mensions of demographic differences—than may be commonly assumed. The second purpose of this chapter is to offer an alternative concept of cultural processes that affords a more relevant base from which to understand sociocultural diversity and its implications for health communication. Our recommendations from this chapter stem from the perspective that understanding differences in health status or health behavior requires an examination of sociocultural processes and life experiences. Underlying this perspective is a radical reframing of cultural groupings because current categories are often misused in attempts to explain differences within and across groups. This new perspective suggests a fundamental reorientation in the research agenda.

In the discussion of culture and diversity in this chapter, a number of specific issues are raised, and suggestions are made to address those issues. The issues include:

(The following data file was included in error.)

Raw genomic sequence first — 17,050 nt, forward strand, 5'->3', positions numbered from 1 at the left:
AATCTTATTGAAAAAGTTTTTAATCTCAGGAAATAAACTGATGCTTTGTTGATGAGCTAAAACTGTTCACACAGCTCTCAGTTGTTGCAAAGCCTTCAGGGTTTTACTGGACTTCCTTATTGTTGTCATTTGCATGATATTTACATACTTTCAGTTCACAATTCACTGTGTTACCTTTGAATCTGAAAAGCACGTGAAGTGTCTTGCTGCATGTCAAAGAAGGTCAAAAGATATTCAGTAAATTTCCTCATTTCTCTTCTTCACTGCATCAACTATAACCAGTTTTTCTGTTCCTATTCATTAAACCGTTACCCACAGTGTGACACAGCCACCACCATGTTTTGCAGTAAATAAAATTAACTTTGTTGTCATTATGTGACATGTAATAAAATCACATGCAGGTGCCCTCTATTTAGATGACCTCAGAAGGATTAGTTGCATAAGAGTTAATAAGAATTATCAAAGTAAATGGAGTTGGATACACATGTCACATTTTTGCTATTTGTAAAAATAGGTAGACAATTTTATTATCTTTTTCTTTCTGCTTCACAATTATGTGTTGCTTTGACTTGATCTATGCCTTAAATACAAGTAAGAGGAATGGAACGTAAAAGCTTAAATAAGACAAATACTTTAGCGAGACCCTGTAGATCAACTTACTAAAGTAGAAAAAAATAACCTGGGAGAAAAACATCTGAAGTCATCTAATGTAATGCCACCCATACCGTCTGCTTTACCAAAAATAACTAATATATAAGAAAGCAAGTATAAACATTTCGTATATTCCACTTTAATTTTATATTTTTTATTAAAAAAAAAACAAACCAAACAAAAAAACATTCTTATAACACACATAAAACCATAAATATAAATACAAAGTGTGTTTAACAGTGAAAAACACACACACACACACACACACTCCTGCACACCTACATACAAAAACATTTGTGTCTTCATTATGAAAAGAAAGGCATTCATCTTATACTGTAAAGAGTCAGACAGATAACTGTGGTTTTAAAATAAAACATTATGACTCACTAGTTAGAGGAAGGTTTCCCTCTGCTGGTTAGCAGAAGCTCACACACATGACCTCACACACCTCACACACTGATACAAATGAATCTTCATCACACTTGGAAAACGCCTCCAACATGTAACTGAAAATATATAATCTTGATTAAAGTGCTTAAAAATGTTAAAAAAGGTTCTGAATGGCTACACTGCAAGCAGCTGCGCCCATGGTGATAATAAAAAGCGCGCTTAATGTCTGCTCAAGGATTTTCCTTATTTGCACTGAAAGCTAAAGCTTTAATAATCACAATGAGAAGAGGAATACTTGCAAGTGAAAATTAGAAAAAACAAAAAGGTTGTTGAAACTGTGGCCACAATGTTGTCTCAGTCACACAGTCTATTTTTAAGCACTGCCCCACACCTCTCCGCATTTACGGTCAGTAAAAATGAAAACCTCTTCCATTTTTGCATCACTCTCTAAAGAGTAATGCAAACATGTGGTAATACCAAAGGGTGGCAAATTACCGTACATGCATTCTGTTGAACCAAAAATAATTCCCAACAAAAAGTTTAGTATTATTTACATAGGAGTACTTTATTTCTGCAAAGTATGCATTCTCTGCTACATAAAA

• Despite a lack of biological evidence for racial groupings, “race” as a social construct continues to be a reality that is reflected in discriminatory social relationships and actions (racism, discrimination, oppression). For this reason, the construct of “race” matters in our society.

  • Because these key social constructs of “race/ethnicity” (e.g. African-Americans and whites) are correlated, however imperfectly, with socioeconomic indicators, they are useful as rough indicators of health disparities. It is when we want to go beyond rough assessments of the health impacts of socially mediated macro forces that these constructs have little explanatory power, because of intragroup variation and other sociocultural and political factors that may have more important influences on behavior.

  • The identification of health disparities through the use of racial and ethnic categories has also led some to equate diversity with disparity and to contribute to a view that ethnic groups are homogeneous. Neither of these is necessarily the case. In fact, the use of racial/ethnic labels reifies the groups and conveys the sense that these group labels reflect some “cultural reality” in some meaningful way. This implies that the solution lies in dealing with



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